Group beta strep is a common bacteria carried in your intestines, vagina, rectum, bladder or throat.
GBS is usually harmless in adults. Most adults simply carry the bacterium and have no signs or symptoms.
However, in newborns it can cause a serious illness known as group Beta strep disease.
Slide 2: Facts
If you 're a healthy adult, there 's nothing you need to do about group beta strep.
GBS is considered normal vaginal flora in a women who is not pregnant, and therefore no treatment is needed.
If you are pregnant you will need to get a GBS screening test during your third trimester of pregnancy.
If you test GBS+, antibiotic treatment during labor can help protect your baby.
Group Beta strep typically does not affect the length of time you and your baby spend in the hospital, and it doesn 't affect your ability to breast-feed safely.
Slide 3: Screening
If you are pregnant the CDC recommends that women should be screened for GBS at 35-37 weeks of gestation.
Your doctor will take swab samples from your vagina and rectum and send them to a lab for testing.
A positive test indicates that you carry group beta strep. It doesn 't mean that you 're ill or that your baby will be affected.
This just means that the potential for newborn infection exists, and you can now take steps to protect your baby.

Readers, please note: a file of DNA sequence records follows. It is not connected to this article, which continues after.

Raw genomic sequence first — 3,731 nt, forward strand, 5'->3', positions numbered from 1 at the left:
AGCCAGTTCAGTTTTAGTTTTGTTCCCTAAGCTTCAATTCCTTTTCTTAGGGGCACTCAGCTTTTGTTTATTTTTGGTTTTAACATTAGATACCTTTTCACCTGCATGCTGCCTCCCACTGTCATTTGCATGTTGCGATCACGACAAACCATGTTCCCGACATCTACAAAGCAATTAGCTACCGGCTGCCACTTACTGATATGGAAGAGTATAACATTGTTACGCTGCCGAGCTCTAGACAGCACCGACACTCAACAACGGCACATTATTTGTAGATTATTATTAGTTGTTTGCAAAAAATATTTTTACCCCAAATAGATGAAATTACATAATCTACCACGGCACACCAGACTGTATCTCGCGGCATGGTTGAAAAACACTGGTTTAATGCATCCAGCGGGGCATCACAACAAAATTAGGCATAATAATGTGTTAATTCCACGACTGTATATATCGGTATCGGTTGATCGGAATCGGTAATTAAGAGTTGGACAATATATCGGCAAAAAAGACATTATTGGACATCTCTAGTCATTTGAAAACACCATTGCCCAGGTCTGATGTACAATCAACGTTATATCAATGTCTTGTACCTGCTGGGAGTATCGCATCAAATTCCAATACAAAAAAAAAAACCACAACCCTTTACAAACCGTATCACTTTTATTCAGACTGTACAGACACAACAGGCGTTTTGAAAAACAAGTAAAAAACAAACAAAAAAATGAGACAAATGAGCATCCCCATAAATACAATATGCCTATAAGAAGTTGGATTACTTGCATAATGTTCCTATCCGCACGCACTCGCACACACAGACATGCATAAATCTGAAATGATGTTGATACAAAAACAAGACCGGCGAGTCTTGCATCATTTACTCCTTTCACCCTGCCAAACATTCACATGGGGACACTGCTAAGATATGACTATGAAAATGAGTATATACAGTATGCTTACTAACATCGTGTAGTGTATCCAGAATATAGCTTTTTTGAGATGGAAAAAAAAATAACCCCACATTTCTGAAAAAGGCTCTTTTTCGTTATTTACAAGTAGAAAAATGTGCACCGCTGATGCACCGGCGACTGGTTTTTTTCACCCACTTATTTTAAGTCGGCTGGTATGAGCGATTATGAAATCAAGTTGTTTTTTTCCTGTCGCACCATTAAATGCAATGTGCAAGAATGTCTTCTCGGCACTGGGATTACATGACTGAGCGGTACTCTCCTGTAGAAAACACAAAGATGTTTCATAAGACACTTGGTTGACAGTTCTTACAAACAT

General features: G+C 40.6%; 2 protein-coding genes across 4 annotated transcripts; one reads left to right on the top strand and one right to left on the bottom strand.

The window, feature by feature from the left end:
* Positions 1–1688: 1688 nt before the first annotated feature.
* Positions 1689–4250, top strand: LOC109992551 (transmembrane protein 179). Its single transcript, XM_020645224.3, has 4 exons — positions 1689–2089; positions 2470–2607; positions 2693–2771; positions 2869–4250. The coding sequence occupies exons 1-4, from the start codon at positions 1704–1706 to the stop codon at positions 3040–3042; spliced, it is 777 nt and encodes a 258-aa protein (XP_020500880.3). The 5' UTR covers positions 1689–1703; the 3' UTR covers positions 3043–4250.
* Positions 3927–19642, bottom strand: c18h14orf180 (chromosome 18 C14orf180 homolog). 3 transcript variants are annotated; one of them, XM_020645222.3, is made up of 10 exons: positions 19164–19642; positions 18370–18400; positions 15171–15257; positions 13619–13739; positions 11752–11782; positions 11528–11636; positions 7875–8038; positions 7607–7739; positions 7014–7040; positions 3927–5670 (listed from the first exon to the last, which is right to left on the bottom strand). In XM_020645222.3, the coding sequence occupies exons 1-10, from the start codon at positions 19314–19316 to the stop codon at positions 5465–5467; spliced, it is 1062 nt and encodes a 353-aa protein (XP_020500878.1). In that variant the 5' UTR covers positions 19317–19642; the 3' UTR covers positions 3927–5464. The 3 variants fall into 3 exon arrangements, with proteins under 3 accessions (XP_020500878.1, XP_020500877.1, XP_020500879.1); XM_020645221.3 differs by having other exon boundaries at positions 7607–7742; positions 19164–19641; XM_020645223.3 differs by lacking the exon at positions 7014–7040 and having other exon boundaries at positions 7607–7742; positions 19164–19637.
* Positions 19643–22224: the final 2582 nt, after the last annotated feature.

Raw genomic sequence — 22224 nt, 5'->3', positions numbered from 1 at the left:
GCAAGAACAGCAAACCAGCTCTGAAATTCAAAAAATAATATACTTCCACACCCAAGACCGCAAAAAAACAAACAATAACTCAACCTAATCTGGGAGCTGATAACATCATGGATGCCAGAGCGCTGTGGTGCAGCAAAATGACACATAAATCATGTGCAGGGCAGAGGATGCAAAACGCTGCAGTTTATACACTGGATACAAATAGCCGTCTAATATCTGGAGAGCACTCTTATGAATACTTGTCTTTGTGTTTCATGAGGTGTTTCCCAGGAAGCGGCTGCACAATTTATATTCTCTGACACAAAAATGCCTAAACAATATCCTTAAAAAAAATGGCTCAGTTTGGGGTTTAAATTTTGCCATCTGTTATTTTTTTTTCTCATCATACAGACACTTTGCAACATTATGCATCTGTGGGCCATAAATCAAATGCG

If the women’s GBS status is unknown, a rapid test may be performed upon admission.
The rapid test results are usually available within an hour or so and will determine if the mother must be given antibiotics during labor.
If you 've already given birth and your doctor suspects your baby has group B strep disease, a sample of your baby 's blood or spinal fluid will be sent to a lab for evaluation.
Group B s...
... middle of paper ...
...utions and place the infant of the infected mother in a warmer inside the mother 's room.
B. Do nothing because this is normal.
C. Run penicillin G antibiotic through the mother’s IV.
D. Take a vaginal culture and send it to the lab.
Slide 15 and 16: NCLEX Question 3
3) A G1 at 20 weeks’ gestation is at the clinic for a prenatal visit. She tells the nurse that she has been reading about “group Beta strep disease” on the Internet. She asks when she can expect to be checked for the bacteria. How should the nurse best reply?
A. “I’m glad that you asked. You will be getting the culture done today.”
B. “The obstetrician normally cultures for group B strep after 35 weeks and before delivery.”
C. “You are only checked for group B strep if you have risk factors for the infection.”
D. “Group beta strep is not a serious illness, therefore no tests need to be completed.”
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